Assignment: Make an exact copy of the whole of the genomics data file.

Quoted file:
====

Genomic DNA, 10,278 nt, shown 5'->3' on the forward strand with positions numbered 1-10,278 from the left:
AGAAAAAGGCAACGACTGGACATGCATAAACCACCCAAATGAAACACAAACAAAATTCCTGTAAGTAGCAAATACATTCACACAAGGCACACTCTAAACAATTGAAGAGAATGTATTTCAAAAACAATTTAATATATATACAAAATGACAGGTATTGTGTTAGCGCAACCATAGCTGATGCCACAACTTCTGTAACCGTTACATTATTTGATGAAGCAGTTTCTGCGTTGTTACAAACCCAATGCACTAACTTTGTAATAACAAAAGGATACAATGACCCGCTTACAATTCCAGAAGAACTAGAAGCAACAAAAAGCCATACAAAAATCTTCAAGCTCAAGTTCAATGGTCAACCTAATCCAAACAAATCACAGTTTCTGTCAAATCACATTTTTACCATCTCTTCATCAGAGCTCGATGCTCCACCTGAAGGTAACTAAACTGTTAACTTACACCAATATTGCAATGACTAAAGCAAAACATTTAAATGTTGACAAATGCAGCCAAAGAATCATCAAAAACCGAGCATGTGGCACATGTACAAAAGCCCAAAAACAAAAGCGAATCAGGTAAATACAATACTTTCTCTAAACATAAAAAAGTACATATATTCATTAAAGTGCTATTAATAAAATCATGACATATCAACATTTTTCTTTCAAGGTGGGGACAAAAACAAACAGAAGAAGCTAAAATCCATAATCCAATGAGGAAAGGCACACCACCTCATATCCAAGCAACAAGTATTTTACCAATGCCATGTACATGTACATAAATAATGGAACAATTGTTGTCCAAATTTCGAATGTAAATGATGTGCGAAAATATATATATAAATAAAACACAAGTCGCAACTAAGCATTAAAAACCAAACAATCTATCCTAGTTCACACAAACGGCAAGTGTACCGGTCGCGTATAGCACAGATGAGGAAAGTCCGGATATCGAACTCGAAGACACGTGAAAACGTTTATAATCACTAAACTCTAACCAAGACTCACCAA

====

Genomic DNA, 10,278 nt, shown 5'->3' on the forward strand with positions numbered 1-10,278 from the left:
AGAAAAAGGCAACGACTGGACATGCATAAACCACCCAAATGAAACACAAACAAAATTCCTGTAAGTAGCAAATACATTCACACAAGGCACACTCTAAACAATTGAAGAGAATGTATTTCAAAAACAATTTAATATATATACAAAATGACAGGTATTGTGTTAGCGCAACCATAGCTGATGCCACAACTTCTGTAACCGTTACATTATTTGATGAAGCAGTTTCTGCGTTGTTACAAACCCAATGCACTAACTTTGTAATAACAAAAGGATACAATGACCCGCTTACAATTCCAGAAGAACTAGAAGCAACAAAAAGCCATACAAAAATCTTCAAGCTCAAGTTCAATGGTCAACCTAATCCAAACAAATCACAGTTTCTGTCAAATCACATTTTTACCATCTCTTCATCAGAGCTCGATGCTCCACCTGAAGGTAACTAAACTGTTAACTTACACCAATATTGCAATGACTAAAGCAAAACATTTAAATGTTGACAAATGCAGCCAAAGAATCATCAAAAACCGAGCATGTGGCACATGTACAAAAGCCCAAAAACAAAAGCGAATCAGGTAAATACAATACTTTCTCTAAACATAAAAAAGTACATATATTCATTAAAGTGCTATTAATAAAATCATGACATATCAACATTTTTCTTTCAAGGTGGGGACAAAAACAAACAGAAGAAGCTAAAATCCATAATCCAATGAGGAAAGGCACACCACCTCATATCCAAGCAACAAGTATTTTACCAATGCCATGTACATGTACATAAATAATGGAACAATTGTTGTCCAAATTTCGAATGTAAATGATGTGCGAAAATATATATATAAATAAAACACAAGTCGCAACTAAGCATTAAAAACCAAACAATCTATCCTAGTTCACACAAACGGCAAGTGTACCGGTCGCGTATAGCACAGATGAGGAAAGTCCGGATATCGAACTCGAAGACACGTGAAAACGTTTATAATCACTAAACTCTAACCAAGACTCACCAA